Drug and Alcohol Problems

People regularly use alcohol and/or other drugs as part of their recreational activity. The use of psychoactive substances (drugs that alter mood or perception, for example, alcohol or cannabis) is a regular part of many people’s recreational activity.  At least fifteen out of a hundred Australians over the age of fourteen have used illicit drugs and nine out of ten Australians in that age range have drunk alcohol.*  Many people who use substances to relax or have fun don’t experience problems with their use.  For a significant minority of people, however, their use does begin to have unpleasant consequences for them, including:

  • changes to their memory and thinking ability,
  • developing or making worse mental health problems like anxiety or depression,
  • physical injury,
  • financial hardship,
  • job losses,
  • relationship breakdowns,
  • legal problems and
  • sometimes even death.  

When does recreational use become dependency?

If you answer ‘yes’ to more than one of these, and this has been a problem over the last 12 months, your substance use may have crossed into dependency:

 Have you noticed that the amount you use doesn’t seem to have the same effect any more?

  • Do you need to use more of the substance to achieve the desired effect?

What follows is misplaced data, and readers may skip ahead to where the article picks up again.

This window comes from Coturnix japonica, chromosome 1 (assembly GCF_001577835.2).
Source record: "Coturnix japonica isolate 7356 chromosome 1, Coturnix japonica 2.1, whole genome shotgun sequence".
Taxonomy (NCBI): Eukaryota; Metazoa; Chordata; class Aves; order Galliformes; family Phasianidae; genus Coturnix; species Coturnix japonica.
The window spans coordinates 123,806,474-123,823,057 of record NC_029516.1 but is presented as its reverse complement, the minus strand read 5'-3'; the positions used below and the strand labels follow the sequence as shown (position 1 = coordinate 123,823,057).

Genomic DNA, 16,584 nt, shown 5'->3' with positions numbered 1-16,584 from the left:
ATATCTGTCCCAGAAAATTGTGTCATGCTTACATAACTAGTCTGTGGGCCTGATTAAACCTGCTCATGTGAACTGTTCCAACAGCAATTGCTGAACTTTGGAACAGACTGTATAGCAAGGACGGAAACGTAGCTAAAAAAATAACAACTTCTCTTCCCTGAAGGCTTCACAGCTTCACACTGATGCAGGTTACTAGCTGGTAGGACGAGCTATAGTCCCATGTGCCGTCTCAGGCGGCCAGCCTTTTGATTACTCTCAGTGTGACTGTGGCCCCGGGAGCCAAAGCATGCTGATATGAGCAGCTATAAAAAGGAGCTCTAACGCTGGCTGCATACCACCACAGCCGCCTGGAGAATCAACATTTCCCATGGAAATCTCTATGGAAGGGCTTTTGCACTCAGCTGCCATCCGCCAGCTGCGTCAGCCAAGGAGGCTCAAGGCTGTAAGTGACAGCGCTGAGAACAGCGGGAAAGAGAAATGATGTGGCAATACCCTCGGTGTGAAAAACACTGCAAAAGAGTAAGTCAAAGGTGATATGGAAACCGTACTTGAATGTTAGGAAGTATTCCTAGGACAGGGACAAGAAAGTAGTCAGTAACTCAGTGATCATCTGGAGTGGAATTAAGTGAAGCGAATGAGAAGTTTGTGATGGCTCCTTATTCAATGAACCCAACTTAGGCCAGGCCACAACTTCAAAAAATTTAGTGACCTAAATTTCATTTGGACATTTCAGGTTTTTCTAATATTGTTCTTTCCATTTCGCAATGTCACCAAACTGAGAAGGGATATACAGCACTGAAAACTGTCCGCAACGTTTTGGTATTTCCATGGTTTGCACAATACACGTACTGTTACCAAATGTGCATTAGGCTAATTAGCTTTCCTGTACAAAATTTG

• Do you have withdrawal symptoms if you don’t use?
  • Do you find it hard to stick to a limit of how much you’ll use?
  • Do you continue using for longer than you’ve planned to?
  • Would you like to or have you tried to cut down and found it harder than you thought?
  • Is more of your time than you’d like spent on substance related activities, sometimes to the detriment of things you need to do?

I think I have a problem. What can I do about it?

If you think you have drug and alcohol problems or would like to avoid the unpleasant consequences of your use, you may need to make some changes and it can be useful to talk to somebody about what’s going on for you. If you are dependent, you may need some help to do this and it is best to seek some form of treatment.

What are my treatment options?

A number of substance use treatment options are available including:

  • Publically funded counseling and withdrawal services
  • Private detoxification services
  • Peer support services (e.g. Alcoholics Anonymous)
  • Telephone / online counseling
  • Psychologists

How can a clinical psychologist help?

Treating drug and alcohol problems or dependency is a specialist skill, and it is best to seek treatment from a psychologist experienced in providing such treatment.  The clinical psychologists of psych180 have a lot of experience in understanding and treating problem substance use.  They will assess your readiness to make particular changes and support you to make your own decision about what’s right for you right now.  decide what’s best for you the level of your ambivalence to making a change, and help you to address some of the barriers to you making a change to your use.

Resources

DirectLine

Turning Point

Service Directory for Drug and Alcohol Users

Australian Drug Foundation – Drug Info

 

 

*2010 National Drug Strategy Household Survey report